I read someone say he “doesn’t trade pairs” but that he “trades charts.” Do you do the same? I mean like not care what the pair is and just scroll through a long list of charts regardless of what the pair is?
I am of the view that the pair doesn’t matter, as long as there is liquidity and volatility along with it. No volatility normally means no opportunity for price action. For currency pairs (the main 28 incl. CHF), each may have its own response to fundamental or technical (price action) changes, but when it comes down to a setup and whether the pair reach a “zone of interest” for entry, I don’t care whether it is EURUSD or AUDJPY, as long as I understand a few truths - like what’s the spread, slippage, ATR(x), direction one timeframe up and one timeframe down from my preferred (daily), last week’s close, last day’s close, and two others.
I’ve read a lot that as a beginner, I should stick to a single pair, like EURUSD. But doesn’t that limit my chances of finding a good trade entry if I’m just looking at one pair?
My Pro trader friend focuses on the majors, with the substantial trades EUR/USD & GBP/USD. As he’s a mainly a scalping trend following trader, there’s plenty of trade opportunities every day owing to the consistent high volatility in those markets.
As to your question, it’s experience in mind and body that is key to becoming successful. And, IMO, the quickest way to obtain that is to focus on the above pairs.
For long-term trading off D1 charts -
Its very likely that focus on individual chart/candlestick patterns will lead to a blinkered trade strategy execution - thinking such as “This is a classic bearish pin bar on AUD/USD therefore I must get short immediately”. I would ask, what about all the other AUD pairs and what about all the other USD pairs? Maybe all the other AUD charts say buy AUD: and its possible all the other USD charts say sell USD.
And what about AUD/USD’s most correlated partner, EUR/USD? Its going to be a more than brave trader who sells AUD/USD when EUR/USD is in a powerful and consistent uptrend.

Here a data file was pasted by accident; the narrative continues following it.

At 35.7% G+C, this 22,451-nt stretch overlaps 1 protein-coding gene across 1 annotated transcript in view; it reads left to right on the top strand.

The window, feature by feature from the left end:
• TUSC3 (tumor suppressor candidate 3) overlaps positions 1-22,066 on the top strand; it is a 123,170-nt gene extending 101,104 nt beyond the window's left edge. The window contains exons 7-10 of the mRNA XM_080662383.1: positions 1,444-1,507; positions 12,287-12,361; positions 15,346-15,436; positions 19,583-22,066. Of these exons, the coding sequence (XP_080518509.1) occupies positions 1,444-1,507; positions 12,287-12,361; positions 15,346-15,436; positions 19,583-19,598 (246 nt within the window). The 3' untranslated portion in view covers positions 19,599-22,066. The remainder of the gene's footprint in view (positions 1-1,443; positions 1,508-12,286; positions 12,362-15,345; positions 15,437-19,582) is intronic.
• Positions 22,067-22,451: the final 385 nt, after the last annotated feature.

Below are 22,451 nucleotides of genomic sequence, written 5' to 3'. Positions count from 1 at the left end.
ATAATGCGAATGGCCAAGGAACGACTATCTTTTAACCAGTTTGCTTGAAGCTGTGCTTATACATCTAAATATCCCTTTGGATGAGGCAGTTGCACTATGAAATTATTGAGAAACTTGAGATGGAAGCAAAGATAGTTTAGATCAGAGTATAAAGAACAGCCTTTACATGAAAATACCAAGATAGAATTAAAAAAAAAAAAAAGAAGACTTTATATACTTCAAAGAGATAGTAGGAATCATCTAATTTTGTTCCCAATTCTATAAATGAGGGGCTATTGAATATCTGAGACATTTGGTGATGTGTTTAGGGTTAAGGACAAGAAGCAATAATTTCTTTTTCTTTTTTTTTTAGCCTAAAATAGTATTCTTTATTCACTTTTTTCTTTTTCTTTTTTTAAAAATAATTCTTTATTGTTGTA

Beginners can easily get overwhelmed when trying out different, so it is more easier if they stick with one pairs and try trading from that. If that pair is not turning out to be favorable for them, they can try out other pair that allows them to make a consistent in profit.
Interesting comments that reflect different approaches and overall methods that result in different strategies and plans. Not surprising because “there is no right answer for Forex trading”.
And that is important when it comes to back testing, which I slowly discovered second time around after hours and hours of backtesting.
Some advocates say that a pure strategy and plan (with backtesting) will result in a positive edge that can survive all market conditions - bull, bear, choppy. I actually find that very hard to believe - it’s like the Holy Grail. Does it exist? So I think I have a good strategy and plan for a bull market, and that is why I have taken so few trades in the past four months. I have not developed a plan for choppy markets, or bear markets, and I feel a bit frozen out of Forex, gold and crypto TRADING for a while now.
But that has not stopped me working at all. I have merely decided to take a side step and create a mining opportunity in crypto. Whilst I wait for opportunities that match my plan criteria, I will always find something to do that has a reasonable chance of a better return than our current investments. I see no let up in that until I become mentally incompetent (or has that event just arrived?)
Yeah I do but would be conscious of the pair and have an idea of how it moves against the other
In theory this is what I think will work but in practice… for a newbie, perhaps not the case? Although what is the step by step process for doing this? If not automated, do you mean you check all 28 individually?
Being that you’re here typing all this, I doubt it lol. I have to say though, this IS a great way to exercise the mind what with your lengthy responses! It helps you AND us! Win win lol
Yes, I also check 50 cryptos every week. It’s no big deal. Either the underlying is close to, or ages away from, a zone of interest. It takes literally less than a minute to check if, for example, BTC is bull or bear, in month, week, day, and to either mark it for further analysis, or leave it till the following week.
For those “near the zone”, and that could be 2% of them or 20% of them, there is then the process of determining if indicators align. Let’s say of the 28 currency pairs, 5 of them are near the zone and 23 of them are way out.
So on a busy day (evening or morning) I have perhaps 10 pairs or cryptos to look at and decide whether or not to set a limit order. For cryptos, I set orders often. For currency pairs, it is more likely I wait till market open to decide whether or not to set a limit order.
Don’t forget, all the hard work is in creating the plan, and the plan says don’t trade unless price action is “near the zone” whatever that zone is depending on your plan.
True, I guess it’s really just a matter of building a list and then clicking through it when it comes to checking all x pairs.
I think there has to be some overlap. Trading charts means that he’s using technical analysis only, and while technical analysis is an excellent tool, one has to have at least some tangenial understanding of the fundamentals that affect individual currency pairs, because those fundamentals can be really quite different.
What is this in response to?
Bot identification and murder.